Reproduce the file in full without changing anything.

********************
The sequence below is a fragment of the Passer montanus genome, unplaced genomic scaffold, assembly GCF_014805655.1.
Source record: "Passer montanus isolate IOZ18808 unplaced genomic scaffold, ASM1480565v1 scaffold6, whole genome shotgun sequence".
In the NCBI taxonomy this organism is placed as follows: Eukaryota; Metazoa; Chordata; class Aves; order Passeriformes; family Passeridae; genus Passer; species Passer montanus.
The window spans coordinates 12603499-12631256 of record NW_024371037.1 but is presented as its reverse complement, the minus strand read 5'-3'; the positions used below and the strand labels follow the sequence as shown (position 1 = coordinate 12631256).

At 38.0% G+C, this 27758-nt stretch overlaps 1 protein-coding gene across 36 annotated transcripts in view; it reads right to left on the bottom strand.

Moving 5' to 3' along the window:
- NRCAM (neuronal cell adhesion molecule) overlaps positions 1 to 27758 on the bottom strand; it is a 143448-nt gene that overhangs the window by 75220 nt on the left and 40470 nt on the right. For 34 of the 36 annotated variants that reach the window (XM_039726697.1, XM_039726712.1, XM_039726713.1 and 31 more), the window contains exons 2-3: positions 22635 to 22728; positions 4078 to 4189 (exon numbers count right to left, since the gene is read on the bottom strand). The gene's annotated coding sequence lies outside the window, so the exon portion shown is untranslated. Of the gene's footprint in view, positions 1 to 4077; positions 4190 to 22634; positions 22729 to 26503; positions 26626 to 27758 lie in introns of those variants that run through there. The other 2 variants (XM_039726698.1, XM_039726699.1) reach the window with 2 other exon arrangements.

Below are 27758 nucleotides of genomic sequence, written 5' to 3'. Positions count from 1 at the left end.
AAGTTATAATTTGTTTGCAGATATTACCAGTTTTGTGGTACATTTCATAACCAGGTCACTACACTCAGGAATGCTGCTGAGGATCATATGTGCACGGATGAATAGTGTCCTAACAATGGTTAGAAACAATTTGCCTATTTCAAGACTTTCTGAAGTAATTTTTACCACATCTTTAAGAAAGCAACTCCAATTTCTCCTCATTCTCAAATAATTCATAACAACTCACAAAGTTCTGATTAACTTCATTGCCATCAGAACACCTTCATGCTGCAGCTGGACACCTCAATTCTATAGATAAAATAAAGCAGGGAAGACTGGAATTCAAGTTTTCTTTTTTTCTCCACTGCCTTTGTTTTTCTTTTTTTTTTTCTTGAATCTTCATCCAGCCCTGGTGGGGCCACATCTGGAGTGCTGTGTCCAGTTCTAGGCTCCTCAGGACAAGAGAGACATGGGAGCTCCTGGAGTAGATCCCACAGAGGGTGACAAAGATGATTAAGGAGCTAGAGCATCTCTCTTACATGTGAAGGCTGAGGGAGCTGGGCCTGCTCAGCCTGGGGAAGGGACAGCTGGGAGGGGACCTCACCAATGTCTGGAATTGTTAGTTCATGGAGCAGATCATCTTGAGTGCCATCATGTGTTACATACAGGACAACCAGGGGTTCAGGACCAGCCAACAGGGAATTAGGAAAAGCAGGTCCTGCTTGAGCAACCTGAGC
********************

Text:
The sequence below is a fragment of the Passer montanus genome, unplaced genomic scaffold, assembly GCF_014805655.1.
Source record: "Passer montanus isolate IOZ18808 unplaced genomic scaffold, ASM1480565v1 scaffold6, whole genome shotgun sequence".
In the NCBI taxonomy this organism is placed as follows: Eukaryota; Metazoa; Chordata; class Aves; order Passeriformes; family Passeridae; genus Passer; species Passer montanus.
The window spans coordinates 12603499-12631256 of record NW_024371037.1 but is presented as its reverse complement, the minus strand read 5'-3'; the positions used below and the strand labels follow the sequence as shown (position 1 = coordinate 12631256).

At 38.0% G+C, this 27758-nt stretch overlaps 1 protein-coding gene across 36 annotated transcripts in view; it reads right to left on the bottom strand.

Moving 5' to 3' along the window:
- NRCAM (neuronal cell adhesion molecule) overlaps positions 1 to 27758 on the bottom strand; it is a 143448-nt gene that overhangs the window by 75220 nt on the left and 40470 nt on the right. For 34 of the 36 annotated variants that reach the window (XM_039726697.1, XM_039726712.1, XM_039726713.1 and 31 more), the window contains exons 2-3: positions 22635 to 22728; positions 4078 to 4189 (exon numbers count right to left, since the gene is read on the bottom strand). The gene's annotated coding sequence lies outside the window, so the exon portion shown is untranslated. Of the gene's footprint in view, positions 1 to 4077; positions 4190 to 22634; positions 22729 to 26503; positions 26626 to 27758 lie in introns of those variants that run through there. The other 2 variants (XM_039726698.1, XM_039726699.1) reach the window with 2 other exon arrangements.

Below are 27758 nucleotides of genomic sequence, written 5' to 3'. Positions count from 1 at the left end.
AAGTTATAATTTGTTTGCAGATATTACCAGTTTTGTGGTACATTTCATAACCAGGTCACTACACTCAGGAATGCTGCTGAGGATCATATGTGCACGGATGAATAGTGTCCTAACAATGGTTAGAAACAATTTGCCTATTTCAAGACTTTCTGAAGTAATTTTTACCACATCTTTAAGAAAGCAACTCCAATTTCTCCTCATTCTCAAATAATTCATAACAACTCACAAAGTTCTGATTAACTTCATTGCCATCAGAACACCTTCATGCTGCAGCTGGACACCTCAATTCTATAGATAAAATAAAGCAGGGAAGACTGGAATTCAAGTTTTCTTTTTTTCTCCACTGCCTTTGTTTTTCTTTTTTTTTTTCTTGAATCTTCATCCAGCCCTGGTGGGGCCACATCTGGAGTGCTGTGTCCAGTTCTAGGCTCCTCAGGACAAGAGAGACATGGGAGCTCCTGGAGTAGATCCCACAGAGGGTGACAAAGATGATTAAGGAGCTAGAGCATCTCTCTTACATGTGAAGGCTGAGGGAGCTGGGCCTGCTCAGCCTGGGGAAGGGACAGCTGGGAGGGGACCTCACCAATGTCTGGAATTGTTAGTTCATGGAGCAGATCATCTTGAGTGCCATCATGTGTTACATACAGGACAACCAGGGGTTCAGGACCAGCCAACAGGGAATTAGGAAAAGCAGGTCCTGCTTGAGCAACCTGAGC